The lobster fishery is synonymous with New England’s coast, providing food, economic and cultural value since the colonial era. Nowhere is this more evident than in Maine. For many coastal communities, the lobster fishery has provided stability and a sense of place that is more important today than in the past. Increased landings in the fishery, combined with reduced fishing opportunities in other fisheries, create a significant economic dependence on the lobster fishery. The area covered by the fishery has changed over the past 20-30 years with fishery landings shifting farther offshore and farther to the eastern portion of the range of U.S. lobster fishing. Information on the spatial characteristics of the lobster fishery are generally understood by the industry and managers, but are poorly quantified.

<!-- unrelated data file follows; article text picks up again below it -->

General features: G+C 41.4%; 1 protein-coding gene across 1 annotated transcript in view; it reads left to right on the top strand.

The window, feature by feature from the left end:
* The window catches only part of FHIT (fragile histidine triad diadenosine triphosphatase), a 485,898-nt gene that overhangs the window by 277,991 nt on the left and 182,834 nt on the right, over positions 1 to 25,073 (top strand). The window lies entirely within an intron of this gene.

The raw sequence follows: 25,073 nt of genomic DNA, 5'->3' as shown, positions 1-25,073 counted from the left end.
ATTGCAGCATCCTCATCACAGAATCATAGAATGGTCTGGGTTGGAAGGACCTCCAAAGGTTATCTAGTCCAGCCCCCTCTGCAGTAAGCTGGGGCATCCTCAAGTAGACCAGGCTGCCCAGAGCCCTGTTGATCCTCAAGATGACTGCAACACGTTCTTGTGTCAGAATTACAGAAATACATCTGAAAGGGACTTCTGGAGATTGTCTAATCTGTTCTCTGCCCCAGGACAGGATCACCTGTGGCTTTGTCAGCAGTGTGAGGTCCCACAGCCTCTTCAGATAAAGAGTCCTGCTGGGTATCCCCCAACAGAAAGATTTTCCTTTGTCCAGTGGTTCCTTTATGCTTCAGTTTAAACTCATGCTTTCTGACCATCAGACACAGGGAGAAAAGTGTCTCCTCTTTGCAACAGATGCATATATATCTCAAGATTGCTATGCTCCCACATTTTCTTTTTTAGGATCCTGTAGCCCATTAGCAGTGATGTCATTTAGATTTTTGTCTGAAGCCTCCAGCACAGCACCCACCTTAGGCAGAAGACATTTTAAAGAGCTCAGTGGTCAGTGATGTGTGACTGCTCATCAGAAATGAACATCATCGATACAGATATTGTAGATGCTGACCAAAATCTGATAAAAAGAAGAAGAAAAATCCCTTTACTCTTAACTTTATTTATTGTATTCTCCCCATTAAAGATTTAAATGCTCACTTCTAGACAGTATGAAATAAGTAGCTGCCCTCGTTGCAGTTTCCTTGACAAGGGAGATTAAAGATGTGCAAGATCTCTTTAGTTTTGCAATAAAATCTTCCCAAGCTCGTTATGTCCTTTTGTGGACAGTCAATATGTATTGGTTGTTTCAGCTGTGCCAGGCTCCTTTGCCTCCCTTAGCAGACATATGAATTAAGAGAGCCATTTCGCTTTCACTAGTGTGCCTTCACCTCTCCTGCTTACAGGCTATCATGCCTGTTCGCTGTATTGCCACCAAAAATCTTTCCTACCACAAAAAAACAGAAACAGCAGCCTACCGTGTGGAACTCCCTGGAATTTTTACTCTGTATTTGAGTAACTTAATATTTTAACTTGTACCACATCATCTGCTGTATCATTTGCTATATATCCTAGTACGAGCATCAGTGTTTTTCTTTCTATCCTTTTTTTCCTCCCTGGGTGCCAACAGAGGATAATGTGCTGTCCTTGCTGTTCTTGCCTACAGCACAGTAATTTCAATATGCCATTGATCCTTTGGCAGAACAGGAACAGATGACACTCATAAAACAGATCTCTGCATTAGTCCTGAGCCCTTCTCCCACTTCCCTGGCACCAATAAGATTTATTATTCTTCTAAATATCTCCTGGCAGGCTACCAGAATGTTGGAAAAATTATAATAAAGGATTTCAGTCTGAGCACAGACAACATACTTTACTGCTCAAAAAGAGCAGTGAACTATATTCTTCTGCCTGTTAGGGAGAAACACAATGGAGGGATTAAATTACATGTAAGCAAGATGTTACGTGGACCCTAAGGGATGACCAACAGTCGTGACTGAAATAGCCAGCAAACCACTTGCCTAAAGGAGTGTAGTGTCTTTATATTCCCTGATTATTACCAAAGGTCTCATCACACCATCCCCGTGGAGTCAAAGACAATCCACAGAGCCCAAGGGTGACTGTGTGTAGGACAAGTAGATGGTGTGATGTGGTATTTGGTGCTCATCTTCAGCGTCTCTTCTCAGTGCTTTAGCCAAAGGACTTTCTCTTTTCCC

Mapping of lobster fishing patterns has been an objective of regional ocean planning efforts1,2. This effort has been hampered by lack of regional spatial characterization products with sufficient resolution or consistency to determine how other ocean uses, particularly place-based uses, would impact lobster fishing locally, sub-regionally, and regionally.
The Island Institute used interviews with Maine lobstermen to better understand spatial use patterns in the lobster fishery, and how lobstermen view new and shifting uses of the ocean in the context of their lobster fishing businesses. Lobstermen were selected in all lobster management zones, with an emphasis on lobstermen who fish federal waters because the developing New England Regional Ocean Plan focuses on federal waters.